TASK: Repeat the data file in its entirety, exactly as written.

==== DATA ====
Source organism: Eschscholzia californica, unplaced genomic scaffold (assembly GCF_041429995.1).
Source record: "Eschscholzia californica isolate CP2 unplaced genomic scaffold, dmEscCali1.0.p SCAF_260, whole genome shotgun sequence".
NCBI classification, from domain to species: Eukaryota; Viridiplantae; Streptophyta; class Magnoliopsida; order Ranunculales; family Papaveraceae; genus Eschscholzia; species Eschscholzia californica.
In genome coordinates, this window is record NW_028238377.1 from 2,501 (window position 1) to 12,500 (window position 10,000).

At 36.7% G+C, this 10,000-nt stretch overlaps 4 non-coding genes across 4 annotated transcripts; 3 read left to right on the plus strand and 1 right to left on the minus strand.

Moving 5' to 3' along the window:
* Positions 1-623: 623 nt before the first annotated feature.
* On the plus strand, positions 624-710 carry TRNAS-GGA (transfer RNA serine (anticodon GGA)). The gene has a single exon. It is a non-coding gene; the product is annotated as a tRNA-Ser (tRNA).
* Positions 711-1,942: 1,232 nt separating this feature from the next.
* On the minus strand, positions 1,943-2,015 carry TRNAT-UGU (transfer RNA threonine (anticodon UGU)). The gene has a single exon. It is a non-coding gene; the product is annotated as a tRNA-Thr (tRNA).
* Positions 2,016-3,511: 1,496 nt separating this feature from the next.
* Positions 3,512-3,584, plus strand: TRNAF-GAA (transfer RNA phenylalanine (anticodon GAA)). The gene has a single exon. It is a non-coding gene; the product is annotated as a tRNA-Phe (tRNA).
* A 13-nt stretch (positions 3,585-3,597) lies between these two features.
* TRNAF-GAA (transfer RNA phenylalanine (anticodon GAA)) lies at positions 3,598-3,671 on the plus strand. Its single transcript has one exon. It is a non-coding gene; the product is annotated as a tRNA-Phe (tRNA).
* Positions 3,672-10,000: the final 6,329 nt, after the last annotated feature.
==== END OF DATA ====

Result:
Source organism: Eschscholzia californica, unplaced genomic scaffold (assembly GCF_041429995.1).
Source record: "Eschscholzia californica isolate CP2 unplaced genomic scaffold, dmEscCali1.0.p SCAF_260, whole genome shotgun sequence".
NCBI classification, from domain to species: Eukaryota; Viridiplantae; Streptophyta; class Magnoliopsida; order Ranunculales; family Papaveraceae; genus Eschscholzia; species Eschscholzia californica.
In genome coordinates, this window is record NW_028238377.1 from 2,501 (window position 1) to 12,500 (window position 10,000).

At 36.7% G+C, this 10,000-nt stretch overlaps 4 non-coding genes across 4 annotated transcripts; 3 read left to right on the plus strand and 1 right to left on the minus strand.

Moving 5' to 3' along the window:
* Positions 1-623: 623 nt before the first annotated feature.
* On the plus strand, positions 624-710 carry TRNAS-GGA (transfer RNA serine (anticodon GGA)). The gene has a single exon. It is a non-coding gene; the product is annotated as a tRNA-Ser (tRNA).
* Positions 711-1,942: 1,232 nt separating this feature from the next.
* On the minus strand, positions 1,943-2,015 carry TRNAT-UGU (transfer RNA threonine (anticodon UGU)). The gene has a single exon. It is a non-coding gene; the product is annotated as a tRNA-Thr (tRNA).
* Positions 2,016-3,511: 1,496 nt separating this feature from the next.
* Positions 3,512-3,584, plus strand: TRNAF-GAA (transfer RNA phenylalanine (anticodon GAA)). The gene has a single exon. It is a non-coding gene; the product is annotated as a tRNA-Phe (tRNA).
* A 13-nt stretch (positions 3,585-3,597) lies between these two features.
* TRNAF-GAA (transfer RNA phenylalanine (anticodon GAA)) lies at positions 3,598-3,671 on the plus strand. Its single transcript has one exon. It is a non-coding gene; the product is annotated as a tRNA-Phe (tRNA).
* Positions 3,672-10,000: the final 6,329 nt, after the last annotated feature.